Total Quality Management. In late 20th century when Total Quality Management was the biggest buzzword in management circles, inspired by W. Edwards Demming, Philip Crosby and a handful of other management consultants who had put the concepts to work helping Japan build the most envied and feared manufacturing juggernaut of the time, a number of electrical distributors such as Coughlin Electric and United Electric Supply embraced the principles of TQM.

TQM as a buzzword faded after a few years, but the idea morphed and branched into various modes of addressing consistency and performance and continuous improvement such as Six Sigma and Kaizen and Lean Manufacturing. Many of these approaches, well implemented, have proven useful in making manufacturers and service providers more productive, efficient and profitable, and the lessons were fairly quickly integrated into baseline assumptions about doing business well. The principles of empowering line employees and commitment to constant iterative improvements in products and processes are part of the basic fabric of production these days.

Some customers continue to look for third-party verification of quality improvement processes through ISO 9000 or other forms. Many of the best distributors have and maintain their certifications but it makes fewer waves than it did.

Crashing Waves of Distributor Consolidation. Again and again through the history of the electrical industry, people have made predictions that the electrical distributor market will consolidate to the point that three or so major national players would dominate.

It has yet to happen, and there’s no sign that it will soon. The electrical distribution market remains highly fragmented despite brief waves of consolidation over the years. The entire Top 200 list of the largest electrical distributors in the land still accounts for just 65% of the overall electrical sales through distribution. The combination of greater leverage for negotiating pricing and access to capital at lower rates on top of all the economies of scale to be gained from nationwide companies still are offset by the values offered by smaller, local and more agile suppliers.

Before distributor buying groups consolidated and boosted their emphasis on marketing, the choice to join or not was riskier.

Distributors who joined buying groups to consolidate purchases and buy on better terms to compete with the national chains were often cautiously scolded in these pages in the early days for giving away autonomy, creating a new layer of bureaucracy, exposing themselves to legal challenges and putting their focus on purchase price when it should be on selling.

Instead what has faded is most of the concerns around buying groups’ legality and justification for their addition of another layer in the channel. The shift by the major buying groups – primarily Affiliated Distributors and IMARK Group and their predecessors – from pricing toward helping manufacturers provide distributors with better marketing support to make more sales was a key innovation in the industry’s history. The move to marketing made the groups more widely relevant and in some cases a significant competitive advantage for their distributor members. Indeed, the case could be made that the buying/marketing groups are the reason the consolidation mentioned above hasn’t yet come to pass.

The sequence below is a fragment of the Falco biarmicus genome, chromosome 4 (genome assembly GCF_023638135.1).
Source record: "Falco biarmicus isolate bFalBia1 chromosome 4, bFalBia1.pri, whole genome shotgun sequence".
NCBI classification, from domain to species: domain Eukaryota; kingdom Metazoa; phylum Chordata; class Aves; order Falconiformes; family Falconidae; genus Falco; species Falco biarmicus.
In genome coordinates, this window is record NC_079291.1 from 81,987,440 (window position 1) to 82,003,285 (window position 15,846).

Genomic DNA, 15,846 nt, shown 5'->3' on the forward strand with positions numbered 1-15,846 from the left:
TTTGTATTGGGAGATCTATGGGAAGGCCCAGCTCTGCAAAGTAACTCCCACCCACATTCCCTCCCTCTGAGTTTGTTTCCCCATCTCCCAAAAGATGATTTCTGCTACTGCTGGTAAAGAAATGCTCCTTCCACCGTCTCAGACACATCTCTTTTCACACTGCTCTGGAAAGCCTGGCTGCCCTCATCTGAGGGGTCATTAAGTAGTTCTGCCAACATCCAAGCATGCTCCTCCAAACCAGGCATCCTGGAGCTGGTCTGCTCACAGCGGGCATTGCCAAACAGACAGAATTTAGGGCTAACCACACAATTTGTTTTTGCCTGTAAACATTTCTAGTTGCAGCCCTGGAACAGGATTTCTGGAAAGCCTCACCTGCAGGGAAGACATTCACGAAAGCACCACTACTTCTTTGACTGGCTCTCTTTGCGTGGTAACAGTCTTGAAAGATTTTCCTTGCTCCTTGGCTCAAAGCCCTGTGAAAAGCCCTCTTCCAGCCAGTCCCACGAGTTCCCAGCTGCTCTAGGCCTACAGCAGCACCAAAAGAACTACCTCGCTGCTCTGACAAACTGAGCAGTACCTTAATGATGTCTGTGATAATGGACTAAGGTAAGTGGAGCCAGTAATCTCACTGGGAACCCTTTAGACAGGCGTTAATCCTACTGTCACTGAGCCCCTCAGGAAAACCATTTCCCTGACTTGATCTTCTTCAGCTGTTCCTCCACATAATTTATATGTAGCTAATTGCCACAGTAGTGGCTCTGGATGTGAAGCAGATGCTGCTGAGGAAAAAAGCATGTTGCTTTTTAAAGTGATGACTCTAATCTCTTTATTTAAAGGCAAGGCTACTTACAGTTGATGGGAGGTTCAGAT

Home Centers of Doom. This one arose with the juggernauts of Home Depot and Lowe’s and other low-cost retail chains spawning locations in every city and town in the nation. Their finely tuned supply chains and lower-than-wholesale price points ignited fears that they would take a huge hunk out of the electrical distributor business model, starting with the small contractor market. The cries of doom reached a crescendo when Home Depot announced its intention to dominate the professional installer market and set up a subsidiary company focused on that objective.

As it turned out, home centers’ business models couldn’t match the product expertise and organizational structure of traditional distribution enough to attract more than a fairly small marginal segment of the trade, and even distributors focused on the small contractor market continued to prosper. Indeed, Home Depot’s bid to set up an offering for pros was spun off a few years later and morphed into something bearing uncanny resemblance to a traditional wholesaler, HD Supply.

Merchandising Mania. The threat from home centers actually turned out to be a healthy source of inspiration for traditional distribution. It led the industry to consider ideas like loss-leader pricing and inspired a round of merchandising madness that brought a lot of benefits for distributors. It helped raise awareness among manufacturers about the importance of creating attractive displays for their goods and offering these displays to the trade, not just big box retail. It also led to fresh paint jobs and more thought given to aisle spacing and display rotation in formerly dingy brown-pegboard counters. That’s been a very good thing.

Y2K. The turn of the calendar from 1999 to 2000 was a weird source of anxiety for societies the world over, but its most daunting manifestation came in the information technology world. The choice of computer programmers decades before to standardize dates with a two-digit year instead of four to save memory space led to the prospect of machines all over the world jumping backward a century in time, causing the global networks on which we were then just learning to depend for communications and finance and process control to seize up and die. Forecasts called for financial collapse and rioting in the streets, and large numbers of people hoarded hard currency and critical supplies to weather the disruption. To head off the threat, companies all over the world bid up programming talent in a race against time to reprogram or replace their systems before the calendar turned.

When January 1, 2000, dawned looking very much like the day before and ATMs still dispensed cash as usual and the phones and power grids still provided their services without a hitch, it all looked a little silly, but there were substantial repercussions. It’s hard to guess how many of the mergers and acquisitions in the electrical industry during the last couple of years of the 1990s were driven by owners recognizing that they didn’t have the financial strength to replace their ERP systems and choosing to sell while the business still worked. On the upside, companies throughout the economy started the new millennium with new computer systems with better functionality and resilience to disruption than the ones they had before.

Fads or the Future?

With stories of dumb smart houses and toasters on the warehouse shelf fresh in mind, now take a look at the list below and see if there’s any more clarity about which of the following 10 topics will flourish and which ones will fizzle. When you’re done, check out our Future View feature and Jim Lucy’s expectations for the years ahead.

  • The Internet of Things
  • 3D Printing
  • Lighting as a Service
  • Solar and Storage
  • Social Media Marketing
  • Net Zero Buildings / LEED
  • Electric Vehicle Charging Systems
  • AmazonSupply (or Amazon Business)
  • Digital Natives Reinventing the Industry
  • Drone Delivery